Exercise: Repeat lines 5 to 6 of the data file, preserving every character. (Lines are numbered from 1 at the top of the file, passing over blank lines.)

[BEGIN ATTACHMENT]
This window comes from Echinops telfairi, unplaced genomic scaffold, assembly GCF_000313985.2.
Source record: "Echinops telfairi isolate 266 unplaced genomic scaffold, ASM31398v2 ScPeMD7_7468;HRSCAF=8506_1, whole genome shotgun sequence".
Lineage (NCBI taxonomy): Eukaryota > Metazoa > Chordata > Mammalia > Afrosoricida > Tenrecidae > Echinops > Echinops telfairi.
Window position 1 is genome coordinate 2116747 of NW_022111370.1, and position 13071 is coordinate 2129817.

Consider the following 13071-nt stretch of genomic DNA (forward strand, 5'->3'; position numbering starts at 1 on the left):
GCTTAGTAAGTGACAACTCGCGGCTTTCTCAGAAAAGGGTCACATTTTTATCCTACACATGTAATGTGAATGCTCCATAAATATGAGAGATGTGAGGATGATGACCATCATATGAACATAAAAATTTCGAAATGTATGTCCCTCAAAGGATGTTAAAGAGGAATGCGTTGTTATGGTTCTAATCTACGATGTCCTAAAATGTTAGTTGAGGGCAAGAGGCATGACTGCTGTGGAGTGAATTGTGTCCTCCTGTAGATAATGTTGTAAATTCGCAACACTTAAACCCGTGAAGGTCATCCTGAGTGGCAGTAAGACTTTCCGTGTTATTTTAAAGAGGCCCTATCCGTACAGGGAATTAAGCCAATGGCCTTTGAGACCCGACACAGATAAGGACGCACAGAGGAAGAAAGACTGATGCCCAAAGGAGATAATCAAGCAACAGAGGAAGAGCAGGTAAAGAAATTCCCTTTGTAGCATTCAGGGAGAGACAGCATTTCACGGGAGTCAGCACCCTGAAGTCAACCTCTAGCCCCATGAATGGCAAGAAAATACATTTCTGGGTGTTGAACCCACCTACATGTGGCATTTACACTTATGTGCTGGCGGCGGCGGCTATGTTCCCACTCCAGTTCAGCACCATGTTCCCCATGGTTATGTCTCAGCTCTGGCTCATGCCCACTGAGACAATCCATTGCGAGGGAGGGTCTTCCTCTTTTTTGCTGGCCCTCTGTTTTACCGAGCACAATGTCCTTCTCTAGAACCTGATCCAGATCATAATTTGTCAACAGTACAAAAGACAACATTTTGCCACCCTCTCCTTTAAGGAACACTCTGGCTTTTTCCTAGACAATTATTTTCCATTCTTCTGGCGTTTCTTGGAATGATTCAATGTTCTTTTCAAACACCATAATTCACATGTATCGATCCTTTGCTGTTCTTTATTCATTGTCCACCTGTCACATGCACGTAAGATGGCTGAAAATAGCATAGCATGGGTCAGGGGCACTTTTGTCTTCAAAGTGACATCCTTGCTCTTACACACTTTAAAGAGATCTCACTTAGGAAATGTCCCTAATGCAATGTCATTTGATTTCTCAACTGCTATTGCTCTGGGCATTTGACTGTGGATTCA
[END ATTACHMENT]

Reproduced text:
Consider the following 13071-nt stretch of genomic DNA (forward strand, 5'->3'; position numbering starts at 1 on the left):
GCTTAGTAAGTGACAACTCGCGGCTTTCTCAGAAAAGGGTCACATTTTTATCCTACACATGTAATGTGAATGCTCCATAAATATGAGAGATGTGAGGATGATGACCATCATATGAACATAAAAATTTCGAAATGTATGTCCCTCAAAGGATGTTAAAGAGGAATGCGTTGTTATGGTTCTAATCTACGATGTCCTAAAATGTTAGTTGAGGGCAAGAGGCATGACTGCTGTGGAGTGAATTGTGTCCTCCTGTAGATAATGTTGTAAATTCGCAACACTTAAACCCGTGAAGGTCATCCTGAGTGGCAGTAAGACTTTCCGTGTTATTTTAAAGAGGCCCTATCCGTACAGGGAATTAAGCCAATGGCCTTTGAGACCCGACACAGATAAGGACGCACAGAGGAAGAAAGACTGATGCCCAAAGGAGATAATCAAGCAACAGAGGAAGAGCAGGTAAAGAAATTCCCTTTGTAGCATTCAGGGAGAGACAGCATTTCACGGGAGTCAGCACCCTGAAGTCAACCTCTAGCCCCATGAATGGCAAGAAAATACATTTCTGGGTGTTGAACCCACCTACATGTGGCATTTACACTTATGTGCTGGCGGCGGCGGCTATGTTCCCACTCCAGTTCAGCACCATGTTCCCCATGGTTATGTCTCAGCTCTGGCTCATGCCCACTGAGACAATCCATTGCGAGGGAGGGTCTTCCTCTTTTTTGCTGGCCCTCTGTTTTACCGAGCACAATGTCCTTCTCTAGAACCTGATCCAGATCATAATTTGTCAACAGTACAAAAGACAACATTTTGCCACCCTCTCCTTTAAGGAACACTCTGGCTTTTTCCTAGACAATTATTTTCCATTCTTCTGGCGTTTCTTGGAATGATTCAATGTTCTTTTCAAACACCATAATTCACATGTATCGATCCTTTGCTGTTCTTTATTCATTGTCCACCTGTCACATGCACGTAAGATGGCTGAAAATAGCATAGCATGGGTCAGGGGCACTTTTGTCTTCAAAGTGACATCCTTGCTCTTACACACTTTAAAGAGATCTCACTTAGGAAATGTCCCTAATGCAATGTCATTTGATTTCTCAACTGCTATTGCTCTGGGCATTTGACTGTGGATTCA